Like it or not, cloud fees aren’t predictable capital costs. And like it or not, cloud usage is on the rise. IDC forecasts cloud spending will dramatically increase as organizations continue to fund and accelerate their cloud deployments during the current pandemic.
Without someone on hand who understands the technical and financial aspects of cloud management, things can spiral out of control; anyone even slightly familiar with cloud providers knows service options change rapidly and regularly.
And there’s a further complication: While cloud investments are rising, budgets are getting tight.
Isn’t cloud old news?
Nothing about cloud management is set it and forget it. It’s a full-time job, which is why we need a new role, a new kind of CFO. The other CFO — a cloud financial officer (or if it’s not C-level, a cloud economist).
Cloud economists will understand cloud deployments and usage. They’ll pay for the right amount of cloud storage to suit their organizations’ needs. They won’t overspend, and they’ll advise on cost optimizations.
Cloud was something of an add-on, a glittering bauble, an experimental work. But now, companies are building cloud-forward, cloud-first, and cloud-native apps. Cloud is the default.
To manage this new reality, the cloud economist must understand in equal parts the tech and the financial aspects of cloud strategy.
Why are costs spiraling?
It starts innocently enough. An organization opens a new account. The finance department covers the planned cost for the app. Initially, no charges are made.
The DevOps team starts building. They’re conscientious about their usage during the build process. They may even have 30, 60, or 90 days of free usage on their plan. But at some point, real utilization occurs.
By then, the DevOps team has taken their keyboards and ridden off into the sunset. The Ops team has maybe two people maintaining the app, and then suddenly costs go through the roof.
Accounts payable sees the bill and hands it to the CFO — the original CFO, the chief financial officer — who isn’t happy.
Cloud economists will need access to monitoring because monitoring and alerting will inform them about usage (and therefore cost). There’s at least one free cloud-cost calculator tool out there capable of doing this, but they will need to ensure they have robust performance monitoring tools allowing them to see into the cloud-tech side — how the data is flowing — and capable of translating this usage into dollars and cents with a window into their cloud providers’ dashboards.
Cloud economists are juggling many plates. They track the costs, but they’re not in finance.
Can’t a SysAdmin do this job?
Cloud economists will understand the various strengths of cloud providers such as Google Cloud Platform, AWS, Azure, and IBM Cloud. Keeping abreast of their ever-changing service offerings and what tier of service on which platform makes the most sense for a particular app.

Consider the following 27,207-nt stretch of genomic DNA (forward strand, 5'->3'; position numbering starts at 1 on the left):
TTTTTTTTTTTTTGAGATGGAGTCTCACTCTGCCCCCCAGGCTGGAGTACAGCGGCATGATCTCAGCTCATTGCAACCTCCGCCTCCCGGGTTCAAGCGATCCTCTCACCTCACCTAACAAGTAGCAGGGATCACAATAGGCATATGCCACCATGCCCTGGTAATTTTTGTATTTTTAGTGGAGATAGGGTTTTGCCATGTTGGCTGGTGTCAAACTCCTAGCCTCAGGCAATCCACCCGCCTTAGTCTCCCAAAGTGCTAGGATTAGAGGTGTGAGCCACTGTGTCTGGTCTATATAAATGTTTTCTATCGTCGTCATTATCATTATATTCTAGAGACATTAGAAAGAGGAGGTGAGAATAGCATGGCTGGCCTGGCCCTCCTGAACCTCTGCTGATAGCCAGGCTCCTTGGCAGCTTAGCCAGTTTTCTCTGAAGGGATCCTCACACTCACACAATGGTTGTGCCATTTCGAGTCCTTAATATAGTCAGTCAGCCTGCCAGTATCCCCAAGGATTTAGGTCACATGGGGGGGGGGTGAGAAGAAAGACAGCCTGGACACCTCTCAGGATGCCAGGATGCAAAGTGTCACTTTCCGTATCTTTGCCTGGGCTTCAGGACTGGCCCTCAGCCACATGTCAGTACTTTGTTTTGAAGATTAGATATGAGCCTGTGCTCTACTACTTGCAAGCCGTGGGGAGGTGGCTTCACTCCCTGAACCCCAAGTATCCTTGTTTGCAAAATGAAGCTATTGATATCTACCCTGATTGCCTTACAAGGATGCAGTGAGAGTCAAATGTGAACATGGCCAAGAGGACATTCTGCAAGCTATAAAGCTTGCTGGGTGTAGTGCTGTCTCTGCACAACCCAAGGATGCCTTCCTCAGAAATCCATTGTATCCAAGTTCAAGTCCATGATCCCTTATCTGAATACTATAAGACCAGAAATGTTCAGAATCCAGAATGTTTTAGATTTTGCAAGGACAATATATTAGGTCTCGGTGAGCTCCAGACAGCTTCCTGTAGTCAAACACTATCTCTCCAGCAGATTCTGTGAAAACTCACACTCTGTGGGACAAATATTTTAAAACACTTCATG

They’ll understand the technology, but not at the code level. They’ll appreciate the program demands along with the foundational technology it’ll run on. They’ll also know what kind of customer base the program will serve along with expected data consumption and data flow patterns.
Cloud economists will select from the menu of cloud services and platforms and right-size it. If something breaks, this specialist will understand the next steps to take within the architecture.
They aren’t going to lead the programming team or direct any of the coding. This person will simply advise the platforms used in specific use cases. They’ll also approve variances.
Right now, we have an ad hoc cloud version of a systems administrator managing these things, with one critical difference: This person doesn’t monitor cost.
The cloud economist will have a deep respect for the budget spreadsheet and an intimate understanding of how applications are built — helping tech pros get what they need and prevent financial disaster.
Why is this position full-time?
The cloud players change their offerings more frequently. Aside from the Big Four, there are smaller operations worth considering, too. And the tiers of service for each of the cloud providers change every month.
Cloud economists will look at the current slate of options from cloud providers and compare them to the existing set of in-house applications. They’ll migrate apps for the same reason the accounting team may help determine when it’s time to leverage your loans or refinance: it’s in the financial or operational interest of the company.
You need a permanent, specialist role for this position for the same reasons legal and accounting teams are permanent roles. For small companies it could a case of hiring an external consultant on a regular basis.
The vitality of the cloud economist role shouldn’t be underestimated. They’ll be there at the build. They’ll be there when actual usage varies. They’ll know when the plans invariably change. And they’ll help lay the foundation for the future of cloud.
Rani Johnson is the global vice president and CIO at SolarWinds, an IT infrastructure management company headquartered in Austin, with more than 30 offices and 3,200 employees worldwide. Rani brings with her 20 years of experience in IT, as well as a background in technical sales and product management. As CIO, Rani leads the SolarWinds IT and business applications team including DevOps, IT operations, cybersecurity, project delivery/change management, and business continuity planning. She previously led the IT function at companies in both the energy and software industries, most recently as the CIO for the Lower Colorado River Authority.
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